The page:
• IPLC (international private leased circuit) - An IPLC (international private leased circuit) is a point-to-point private line used by an organization to communicate between offices that are geographically dispersed throughout the world.
  • jitter - Jitter is any deviation in, or displacement of, the signal pulses in a high-frequency digital signal.
  • jumbo frames - A jumbo frame is an Ethernet frame with a payload greater than the standard maximum transmission unit (MTU) of 1,500 bytes.
  • keyphone (K/P or key station) - Commonly used by a company within its private automatic branch exchange (PABX) telephone system, a keyphone (abbreviated as K/P, sometimes called a key station) is a telephone with the extra buttons and the intelligence to allow incoming calls to be transferred to other extensions.
  • leased line - A leased line is a bidirectional telephone line that has been rented for private voice, data exchange or telecommunication use.
  • local access and transport area (LATA) - LATA (local access and transport area) is a term in the U.
  • long-distance carrier - A long-distance carrier is a telephone company that provides connections between local exchanges in different geographic areas.
  • LZW compression - LZW compression is the compression of a file into a smaller file using a table-based lookup algorithm invented by Abraham Lempel, Jacob Ziv, and Terry Welch.
  • managed network services - Managed network services are networking applications, functions and services that enterprises outsource to be remotely operated, monitored and maintained by a managed service provider (MSP).
  • mean opinion score (MOS) - In voice communications, particularly Internet telephony, the mean opinion score (MOS) provides a numerical measure of the quality of human speech at the destination end of the circuit.
  • Microsoft Assessment and Planning (MAP) Toolkit - Microsoft Assessment and Planning (MAP) Toolkit is a free utility IT can use to determine whether or not its infrastructure is prepared for a migration to a new operating system, server version or cloud-based deployment.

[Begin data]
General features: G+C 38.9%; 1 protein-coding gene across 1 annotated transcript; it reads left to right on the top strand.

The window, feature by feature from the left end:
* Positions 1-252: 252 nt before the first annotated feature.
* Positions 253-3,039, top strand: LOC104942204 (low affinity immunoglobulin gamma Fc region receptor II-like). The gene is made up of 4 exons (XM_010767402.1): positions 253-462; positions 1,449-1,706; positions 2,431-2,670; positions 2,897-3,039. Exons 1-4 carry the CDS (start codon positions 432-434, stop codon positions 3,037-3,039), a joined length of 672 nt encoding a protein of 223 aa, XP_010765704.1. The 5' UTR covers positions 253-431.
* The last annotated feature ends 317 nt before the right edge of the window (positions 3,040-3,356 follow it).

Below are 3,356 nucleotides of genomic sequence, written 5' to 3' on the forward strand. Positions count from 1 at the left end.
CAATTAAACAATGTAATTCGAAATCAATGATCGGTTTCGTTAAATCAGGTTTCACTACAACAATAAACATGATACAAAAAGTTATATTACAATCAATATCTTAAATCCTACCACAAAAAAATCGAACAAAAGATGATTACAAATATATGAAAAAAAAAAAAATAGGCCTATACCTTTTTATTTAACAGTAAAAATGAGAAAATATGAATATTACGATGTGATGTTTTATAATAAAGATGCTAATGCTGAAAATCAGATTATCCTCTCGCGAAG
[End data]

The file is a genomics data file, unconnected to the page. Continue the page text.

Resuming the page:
• mobile number portability (MNP) - Mobile number portability (MNP) is a service that allows a cellphone or smartphone customer to change service providers and keep the same phone number.
  • National Call Fee Access (NCFA) - In the U.K.
  • network operations center (NOC) - A network operations center (NOC) is a place from which administrators supervise, monitor and maintain a telecommunications network.
  • network switch - A network switch is a hardware device that channels incoming data from multiple input ports to a specific output port that will take it toward its intended destination.
  • noise - Noise is unwanted electrical or electromagnetic energy that degrades the quality of signals and data.
  • open networking - Open networking describes a network that uses open standards and commodity hardware.
  • operational support system (OSS) - An operational support system (OSS) is a set of programs that help a communications service provider monitor, control, analyze and manage a telephone or computer network.
  • predictive dialer - A predictive dialer is a telephone control system that automatically calls a list of telephone numbers in sequence, screening out no-answers, busy signals, answering machines and disconnected numbers while predicting at what point a human caller will be able to handle the next call.
  • Premium Rate Service (PRS) - In the U.K.
  • probe - In telecommunications generally, a probe is an action taken or an object used for the purpose of learning something about the state of the network.
  • Q signaling (QSIG) - Q signaling (abbreviated QSIG), a protocol for Integrated Services Digital Network (ISDN) communications based on the Q.
  • Q.931 - Q.931 (also called Q93 is a signaling protocol for Integrated Services Digital Network (ISDN) communications that is used in voice over IP (VoIP).
  • quadbit (nibble) - A quadbit, sometimes called a nibble, is one of 16 possible four-bit combinations used in some communication signals.
  • regional Bell operating company (RBOC) - Regional Bell operating company (RBOC) is a term describing one of the U.
  • repeater - In digital communication systems, a repeater is a device that receives a digital signal on an electromagnetic or optical transmission medium and regenerates the signal along the next leg of the medium.
  • ringtone - On mobile phones, a ringtone is a brief audio file played to indicate an incoming call.
  • roaming service - Roaming service is the ability to get access to the Internet when away from home at the price of a local call or at a charge considerably less than the regular long-distance charges.
  • RS-232C - RS-232C is a long-established standard ("C" is the current version) that describes the physical interface and protocol for relatively low-speed serial data communication between computers and related devices.
  • satellite Internet connection - A satellite Internet connection is an arrangement in which the upstream (outgoing) and the downstream (incoming) data are sent from, and arrive at, a computer through a satellite.